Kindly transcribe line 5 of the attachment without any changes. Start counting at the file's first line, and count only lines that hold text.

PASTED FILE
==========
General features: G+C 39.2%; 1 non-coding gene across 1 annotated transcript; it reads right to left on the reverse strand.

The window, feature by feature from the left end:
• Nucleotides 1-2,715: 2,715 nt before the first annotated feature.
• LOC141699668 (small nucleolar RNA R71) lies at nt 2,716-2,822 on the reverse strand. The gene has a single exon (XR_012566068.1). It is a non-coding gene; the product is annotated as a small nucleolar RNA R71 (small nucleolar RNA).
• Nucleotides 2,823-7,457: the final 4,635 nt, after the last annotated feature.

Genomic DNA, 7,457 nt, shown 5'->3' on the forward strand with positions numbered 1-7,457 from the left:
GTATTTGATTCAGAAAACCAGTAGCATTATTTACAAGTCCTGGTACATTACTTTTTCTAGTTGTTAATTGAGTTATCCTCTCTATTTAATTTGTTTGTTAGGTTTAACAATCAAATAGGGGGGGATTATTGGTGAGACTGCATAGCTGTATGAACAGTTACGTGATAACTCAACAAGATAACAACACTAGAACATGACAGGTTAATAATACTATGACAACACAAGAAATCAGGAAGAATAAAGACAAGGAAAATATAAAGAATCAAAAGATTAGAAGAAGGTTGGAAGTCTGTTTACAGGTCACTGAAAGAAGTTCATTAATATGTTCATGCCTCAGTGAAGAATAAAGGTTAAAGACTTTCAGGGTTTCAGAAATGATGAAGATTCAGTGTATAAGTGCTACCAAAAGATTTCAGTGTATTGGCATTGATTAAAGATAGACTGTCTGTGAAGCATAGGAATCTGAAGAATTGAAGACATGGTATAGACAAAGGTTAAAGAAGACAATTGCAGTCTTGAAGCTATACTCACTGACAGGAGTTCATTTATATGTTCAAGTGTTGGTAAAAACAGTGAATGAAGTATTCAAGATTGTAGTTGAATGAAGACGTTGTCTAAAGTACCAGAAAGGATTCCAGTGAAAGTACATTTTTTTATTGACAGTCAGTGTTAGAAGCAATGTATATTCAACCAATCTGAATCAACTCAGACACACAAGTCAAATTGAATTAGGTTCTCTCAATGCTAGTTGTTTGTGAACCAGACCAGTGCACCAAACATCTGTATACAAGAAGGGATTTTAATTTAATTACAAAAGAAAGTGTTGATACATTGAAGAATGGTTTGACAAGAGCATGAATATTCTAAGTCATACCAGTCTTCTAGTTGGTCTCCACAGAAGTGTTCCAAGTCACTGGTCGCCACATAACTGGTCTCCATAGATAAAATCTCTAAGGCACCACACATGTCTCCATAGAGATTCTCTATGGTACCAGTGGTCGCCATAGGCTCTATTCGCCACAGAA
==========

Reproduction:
• Nucleotides 2,823-7,457: the final 4,635 nt, after the last annotated feature.